13 things to do in Hong Kong you can’t do anywhere else
There’s nowhere quite like Hong Kong for its extreme clash of urban development and nature side by side. You can go from the centre of one of the world’s most densely populated cities to a wild mountain top overlooking the sprawl almost instantly. It’s an overlooked facet of Hong Kong and it never fails to wow visitors.
We take it for granted these days but this is really some achievement. Opened in 1993, the escalator cost $240 million, even back then. It covers 135m of vertical streets and saves many a pedestrian a sweaty trudge up the slopes of Central. Heck, we love our escalators so much here Ocean Park is home to the world’s second longest outdoor covered escalator system. Go Team HK!
This playfully put together foodstuff couldn’t be more Hong Kong if it tried. Over the years, dim sum artists have become more and more creative with masterpieces ranging from cute pigs to all manner of Disney characters. And let’s not forget the ones that vomit their fillings when squeezed...
Taiwan’s got its bubble tea, Malaysia its teh tarik, but none of them are like a good cup of lai cha. Strained through pantyhose, brewed for god knows how long, and featuring the opulence of Black and White’s famous evaporated milk, Hong Kong milk tea is creamy, slightly sour and a full-on local institution.
Nowhere in the world can you have a drink – from a licensed establishment – higher than in Hong Kong. Sure, you could take a six-pack up Everest for some higher altitude boozing but would it be worth the bother? At the top of the ICC, it’s Ozone that holds this official accolade. The drinks are good and the views even better. So yeah, save Everest for later.
Shop cats are officially a thing in Hong Kong – photographer Marcel Heijnen has published a book on them – and none is more famous than Brother Cream. His ordeal, after being stolen from his convenience store home in TST, made front page news and amassed a huge following for the famous feline. He has since retired but makes the occasional appearance at book fairs to promote his biography. If you can cat-ch up with him, try to get a paw-tograph.
The Tian Tan Buddha statue, aka Big Buddha to you and me, is one of those tourist sites that Hongkongers love to hate on. True, it’s not that old and the purpose built ‘village’ next door is full of overpriced shops, but there’s nothing comparable anywhere else.
Okay, similar trams still exist in places like Dubai and Blackpool, but our home is the only place to have a full working fleet of two story trams. We do like to build upwards, after all. They may be somewhat slow, frequently over-crowded and noisy, but they’re uniquely Hong Kong, and that’s got to count for something.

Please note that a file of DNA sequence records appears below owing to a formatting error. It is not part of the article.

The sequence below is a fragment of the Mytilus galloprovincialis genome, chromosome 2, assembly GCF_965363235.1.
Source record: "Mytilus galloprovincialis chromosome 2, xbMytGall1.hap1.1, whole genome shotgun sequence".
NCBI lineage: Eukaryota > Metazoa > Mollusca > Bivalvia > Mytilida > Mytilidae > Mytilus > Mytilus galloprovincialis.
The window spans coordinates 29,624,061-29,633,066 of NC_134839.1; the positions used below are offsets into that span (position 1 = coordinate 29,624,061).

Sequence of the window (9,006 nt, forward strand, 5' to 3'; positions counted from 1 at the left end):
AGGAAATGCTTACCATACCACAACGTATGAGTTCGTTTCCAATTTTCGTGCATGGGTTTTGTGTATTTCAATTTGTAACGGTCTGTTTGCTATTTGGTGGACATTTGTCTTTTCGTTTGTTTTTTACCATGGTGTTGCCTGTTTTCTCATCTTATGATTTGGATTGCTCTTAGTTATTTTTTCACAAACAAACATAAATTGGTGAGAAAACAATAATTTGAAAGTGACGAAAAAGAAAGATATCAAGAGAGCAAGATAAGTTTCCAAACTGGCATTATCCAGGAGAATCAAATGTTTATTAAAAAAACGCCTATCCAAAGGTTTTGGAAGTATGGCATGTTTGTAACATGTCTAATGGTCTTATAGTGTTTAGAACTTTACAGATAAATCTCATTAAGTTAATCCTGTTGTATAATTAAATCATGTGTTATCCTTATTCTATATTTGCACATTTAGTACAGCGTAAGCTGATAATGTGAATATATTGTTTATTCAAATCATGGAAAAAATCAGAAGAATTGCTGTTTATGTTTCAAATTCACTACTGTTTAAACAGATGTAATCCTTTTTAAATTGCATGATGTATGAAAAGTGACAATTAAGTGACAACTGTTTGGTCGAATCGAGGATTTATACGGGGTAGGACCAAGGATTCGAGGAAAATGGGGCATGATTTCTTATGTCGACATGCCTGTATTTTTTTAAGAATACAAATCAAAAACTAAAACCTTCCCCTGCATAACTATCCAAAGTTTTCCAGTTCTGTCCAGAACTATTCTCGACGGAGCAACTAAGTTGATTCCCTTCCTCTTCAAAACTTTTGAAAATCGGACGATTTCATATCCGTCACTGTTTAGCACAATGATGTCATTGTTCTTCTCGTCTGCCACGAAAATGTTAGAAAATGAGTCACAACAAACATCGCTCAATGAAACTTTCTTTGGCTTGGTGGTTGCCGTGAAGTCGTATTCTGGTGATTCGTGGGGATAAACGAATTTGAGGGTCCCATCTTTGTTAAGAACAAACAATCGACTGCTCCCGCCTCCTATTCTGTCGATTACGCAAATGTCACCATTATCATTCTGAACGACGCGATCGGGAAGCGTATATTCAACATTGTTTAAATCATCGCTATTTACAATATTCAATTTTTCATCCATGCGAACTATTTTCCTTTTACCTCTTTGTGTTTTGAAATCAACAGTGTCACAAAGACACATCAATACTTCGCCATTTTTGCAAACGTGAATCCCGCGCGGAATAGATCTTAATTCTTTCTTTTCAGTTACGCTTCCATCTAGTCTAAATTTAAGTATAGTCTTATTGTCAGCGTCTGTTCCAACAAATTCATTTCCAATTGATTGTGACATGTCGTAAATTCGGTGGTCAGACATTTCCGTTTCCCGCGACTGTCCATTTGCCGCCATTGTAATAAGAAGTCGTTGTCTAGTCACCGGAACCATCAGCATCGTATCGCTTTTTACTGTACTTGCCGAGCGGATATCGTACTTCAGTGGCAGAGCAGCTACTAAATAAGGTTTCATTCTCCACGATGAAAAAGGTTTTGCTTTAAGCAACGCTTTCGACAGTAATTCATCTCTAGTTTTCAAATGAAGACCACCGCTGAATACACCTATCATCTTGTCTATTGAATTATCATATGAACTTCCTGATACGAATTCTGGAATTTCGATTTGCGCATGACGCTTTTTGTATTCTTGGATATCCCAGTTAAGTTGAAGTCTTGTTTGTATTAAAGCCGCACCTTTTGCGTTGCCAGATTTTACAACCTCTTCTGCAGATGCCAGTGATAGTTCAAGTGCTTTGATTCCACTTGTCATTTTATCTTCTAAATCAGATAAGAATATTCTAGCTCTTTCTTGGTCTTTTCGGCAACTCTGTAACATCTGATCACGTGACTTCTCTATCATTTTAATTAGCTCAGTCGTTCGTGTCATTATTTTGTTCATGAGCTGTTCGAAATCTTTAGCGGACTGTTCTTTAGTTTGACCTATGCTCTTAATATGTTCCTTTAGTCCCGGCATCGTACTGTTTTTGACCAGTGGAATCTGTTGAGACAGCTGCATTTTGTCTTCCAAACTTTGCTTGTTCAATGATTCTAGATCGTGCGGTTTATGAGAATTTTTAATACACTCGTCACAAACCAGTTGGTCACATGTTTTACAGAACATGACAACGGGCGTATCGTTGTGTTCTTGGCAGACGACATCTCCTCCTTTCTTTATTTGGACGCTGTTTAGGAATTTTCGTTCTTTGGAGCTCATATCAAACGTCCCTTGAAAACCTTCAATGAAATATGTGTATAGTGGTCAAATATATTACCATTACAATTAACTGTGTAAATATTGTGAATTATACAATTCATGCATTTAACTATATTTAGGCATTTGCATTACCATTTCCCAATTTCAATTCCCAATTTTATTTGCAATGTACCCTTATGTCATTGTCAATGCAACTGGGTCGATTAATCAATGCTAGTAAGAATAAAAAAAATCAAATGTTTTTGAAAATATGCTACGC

Sticking with transport... Other cities have ferries too, sure, but the Star Ferry is a pretty special little chugger and delights with its unparalleled view of Hong Kong’s Blade Runner-esque skyline. In contrast to the high tech buildings, the oldest ferry in service was built in 1956 and the original dates back to 1871. The service remains one of the cheapest and most convenient options for crossing the harbour, offering a more relaxing ride than the underground alternatives.
Since 2016, Singapore’s Hong Kong Soya Sauce Chicken Rice & Noodle has somewhat stolen our thunder and record for ‘cheapest Michelin star food in the world’. Still, Hong Kong remains unbeatable for the top of the line, cheap as chips dim sum over at the Sham Shui Po branch of Tim Ho Wan. Even if you’re not blown away, at least you won’t be blowing a hole in your pocket.
On the flip side, we have the most expensive property in the world when valued per square foot. With two units on The Peak selling for over a billion dollars recently – that’s $132,000 per square foot – things are a little out of hand. And most of us can only afford to live in what’s pictured above. It just proves this is one of the most desirable places to live in the world, though, right?
Nowhere does outdoor eating quite like Hong Kong. Sandwiched between skyscrapers, these tiny shacks are a dying breed. With only around 25 left and no new licenses forthcoming, this is one thing you can do in Hong Kong that soon, maybe, you won’t be able to do anywhere.
With everyone crammed into this tight space but with one of the lowest crime rates in the world, Hong Kong is an example to the world of how to live in harmony with your neighbours. Kum ba yah!